How Much of a Home Is “Harry’s House”?

Harry Styles enthralled design obsessives with the rollout of his third solo album—but the record is more about introspection than interiors.
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Harry Styles is from Manchester, England, but you can tell by his transatlantic accent that he’s kind of grown up everywhere. The singer-songwriter has toured around the world almost nonstop since the start of his chapter in boy band One Direction at the age of 16, which makes the title of his third solo album, Harry’s House, hold even more intrigue.

The lead up to the release of Harry’s House on May 20, 2022, followed a fairly standard format: Debut album visuals. Share track list. Appear on magazine cover. Announce tour dates. But Styles and his team made some unique choices along the way that further fed the buzz around each already anticipated announcement. 

It was the first look at the album art for the new project that kicked things off. On the cover of Harry’s House, Styles is standing in a bare bones, upside-down living room sparsely furnished with vintage modernist pieces—a table that evokes Marcel Breuer’s Laccio, a seat reminiscent of the Giandomenico Belotti 109 Spaghetti lounge chair. While Styles’ team kept mum on details about the various pieces, internet sleuths on Twitter and TikTok have since linked the orange sofa to this Tubular Chrome Frame Terracotta Fabric Sarah Sofa from Superhire Props—but not before design publications like Surface published stories titled, "Okay, Who Makes the Sofa on the New Harry Styles Album?"

How Much of a Home Is “Harry’s House”? - Photo 1 of 1 -

Then the news dropped that Styles would appear on the June 2022 cover of Better Homes & Gardens, giving the first exclusive feature of his album cycle to a home and lifestyle publication (in lieu of the Rolling Stone covers he did for his two prior solo records). After he posted about the cover story on his Instagram and Twitter on April 26, the BH&G website crashed temporarily, and, as seen in the comments section of their Instagram post, caused some confusion for fans of the magazine and not the pop star.

Though the album promotion was deeply grounded in an aesthetic connected to physical space, Harry’s House seems to be less about a place or property that belongs to the pop star and more about the concept of home as a feeling. Styles, who spent the first four months of the pandemic in Los Angeles—later going back and forth between L.A. and London—explained in the BH&G cover story how lockdown forced him to slow down for the first time since his teenage years: "I realized that that home feeling isn’t something that you get from a house; it’s more of an internal thing. You realize that when you stop for a minute."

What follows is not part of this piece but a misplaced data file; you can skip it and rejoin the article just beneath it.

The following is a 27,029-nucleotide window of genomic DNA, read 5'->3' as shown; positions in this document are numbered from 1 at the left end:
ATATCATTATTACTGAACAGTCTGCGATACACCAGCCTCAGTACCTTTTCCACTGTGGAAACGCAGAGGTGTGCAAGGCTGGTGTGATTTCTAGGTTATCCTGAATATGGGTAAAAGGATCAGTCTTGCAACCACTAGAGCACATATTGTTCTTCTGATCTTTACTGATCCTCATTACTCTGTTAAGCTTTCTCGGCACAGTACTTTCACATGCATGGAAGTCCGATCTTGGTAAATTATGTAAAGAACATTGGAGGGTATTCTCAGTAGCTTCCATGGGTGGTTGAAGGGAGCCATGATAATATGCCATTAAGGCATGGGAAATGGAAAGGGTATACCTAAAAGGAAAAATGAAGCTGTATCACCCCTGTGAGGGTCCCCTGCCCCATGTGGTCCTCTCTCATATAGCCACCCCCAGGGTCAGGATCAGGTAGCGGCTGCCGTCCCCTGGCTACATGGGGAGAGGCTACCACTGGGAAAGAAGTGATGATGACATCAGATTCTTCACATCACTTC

According to Styles, the title pays homage to a 1973 album called Hosono House by Japanese artist Haruomi Hosono. In an interview with Zane Lowe for Apple Music, Styles tells Lowe he played with the idea of comparing "a day in my house" to "a day in my mind." In the same interview, Styles likens the process of looking inward to better understand yourself to discovering new places inside where you already live. "You open a bunch of doors in your house that you didn’t know existed, and you find all these rooms, and you get to explore them," he says. "Then, in a time where it would be easier to emotionally coast, you can no longer do that because you know the room exists. The scale has just widened." 

While the 13-track album includes many home-centric lyrical references to kitchens, gardens, and dinner parties, the last song, "Love of My Life," is an ode to growing up in England. He looks back on leaving his first home: "I don’t know you half as well as all my friends / I won’t pretend that I’ve been doin’ everything I can / To get to know your creases and your ends / Are they the same?" The final lines sound: "It’s not what I wanted, to leave you behind / Don’t know where you’ll land when you fly / But ​baby, you were the love of my life." 

Ultimately, Harry’s House feels like the point of view of a person who has spent the past few years in close quarters with very few people, reflecting, not unlike a number of other introspective pandemic-inspired albums. In this case, however, a similarly pandemic-inspired cultural obsession with decor might have gotten a wider range of audiences through the door to explore it.


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